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ASU Electronic Theses and Dissertations

This collection includes most of the ASU Theses and Dissertations from 2011 to present. ASU Theses and Dissertations are available in downloadable PDF format; however, a small percentage of items are under embargo. Information about the dissertations/theses includes degree information, committee members, an abstract, supporting data or media.

In addition to the electronic theses found in the ASU Digital Repository, ASU Theses and Dissertations can be found in the ASU Library Catalog.

Dissertations and Theses granted by Arizona State University are archived and made available through a joint effort of the ASU Graduate College and the ASU Libraries. For more information or questions about this collection contact or visit the Digital Repository ETD Library Guide or contact the ASU Graduate College at

This dissertation introduces FARCOM (Fortran Adaptive Refiner for Cartesian Orthogonal Meshes), a new general library for adaptive mesh refinement (AMR) based on an unstructured hexahedral mesh framework. As a result of the underlying unstructured formulation, the refinement and coarsening operators of the library operate on a single-cell basis and perform in-situ replacement of old mesh elements. This approach allows for h-refinement without the memory and computational expense of calculating masked coarse grid cells, as is done in traditional patch-based AMR approaches, and enables unstructured flow solvers to have access to the automated domain generation capabilities usually only found in tree …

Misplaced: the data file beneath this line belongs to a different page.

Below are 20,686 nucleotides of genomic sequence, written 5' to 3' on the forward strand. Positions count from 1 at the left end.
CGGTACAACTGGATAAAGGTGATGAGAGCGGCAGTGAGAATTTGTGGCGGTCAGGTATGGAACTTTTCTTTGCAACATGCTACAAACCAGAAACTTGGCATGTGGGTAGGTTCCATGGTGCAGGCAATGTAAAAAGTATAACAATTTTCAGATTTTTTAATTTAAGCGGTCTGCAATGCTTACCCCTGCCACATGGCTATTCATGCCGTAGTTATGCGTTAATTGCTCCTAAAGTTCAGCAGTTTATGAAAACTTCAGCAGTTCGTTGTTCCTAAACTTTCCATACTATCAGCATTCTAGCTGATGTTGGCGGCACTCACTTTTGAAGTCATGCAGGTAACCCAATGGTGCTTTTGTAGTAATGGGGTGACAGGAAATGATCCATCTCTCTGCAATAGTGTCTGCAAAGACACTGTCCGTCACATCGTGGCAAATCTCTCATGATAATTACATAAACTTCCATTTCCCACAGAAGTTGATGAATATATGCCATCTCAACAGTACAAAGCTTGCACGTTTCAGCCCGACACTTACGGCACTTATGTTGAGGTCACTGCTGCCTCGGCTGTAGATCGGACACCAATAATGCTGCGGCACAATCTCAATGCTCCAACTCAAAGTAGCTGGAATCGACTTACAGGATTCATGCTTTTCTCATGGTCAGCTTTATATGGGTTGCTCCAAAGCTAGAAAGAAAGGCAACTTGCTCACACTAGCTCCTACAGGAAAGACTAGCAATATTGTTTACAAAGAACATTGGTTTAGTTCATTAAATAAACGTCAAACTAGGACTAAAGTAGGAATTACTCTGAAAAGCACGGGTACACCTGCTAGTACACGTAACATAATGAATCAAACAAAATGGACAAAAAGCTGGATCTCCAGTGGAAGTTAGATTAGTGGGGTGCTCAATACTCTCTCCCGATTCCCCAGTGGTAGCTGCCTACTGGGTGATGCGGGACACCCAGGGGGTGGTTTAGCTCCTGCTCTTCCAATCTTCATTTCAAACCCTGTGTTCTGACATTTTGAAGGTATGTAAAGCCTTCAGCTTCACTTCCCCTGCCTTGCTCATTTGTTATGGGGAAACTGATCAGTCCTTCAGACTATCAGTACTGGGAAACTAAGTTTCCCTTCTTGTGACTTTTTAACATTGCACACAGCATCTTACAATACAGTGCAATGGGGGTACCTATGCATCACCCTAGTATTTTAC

Ballesteros, Carlos Alberto, Herrmann, Marcus, Adrian, Ronald, et al.
Created Date

Multiphase flows are an important part of many natural and technological phe- nomena such as ocean-air coupling (which is important for climate modeling) and the atomization of liquid fuel jets in combustion engines. The unique challenges of multiphase flow often make analytical solutions to the governing equations impos- sible and experimental investigations very difficult. Thus, high-fidelity numerical simulations can play a pivotal role in understanding these systems. This disserta- tion describes numerical methods developed for complex multiphase flows and the simulations performed using these methods. First, the issue of multiphase code verification is addressed. Code verification answers the question "Is …

Brady, Peter, Herrmann, Marcus, Lopez, Juan, et al.
Created Date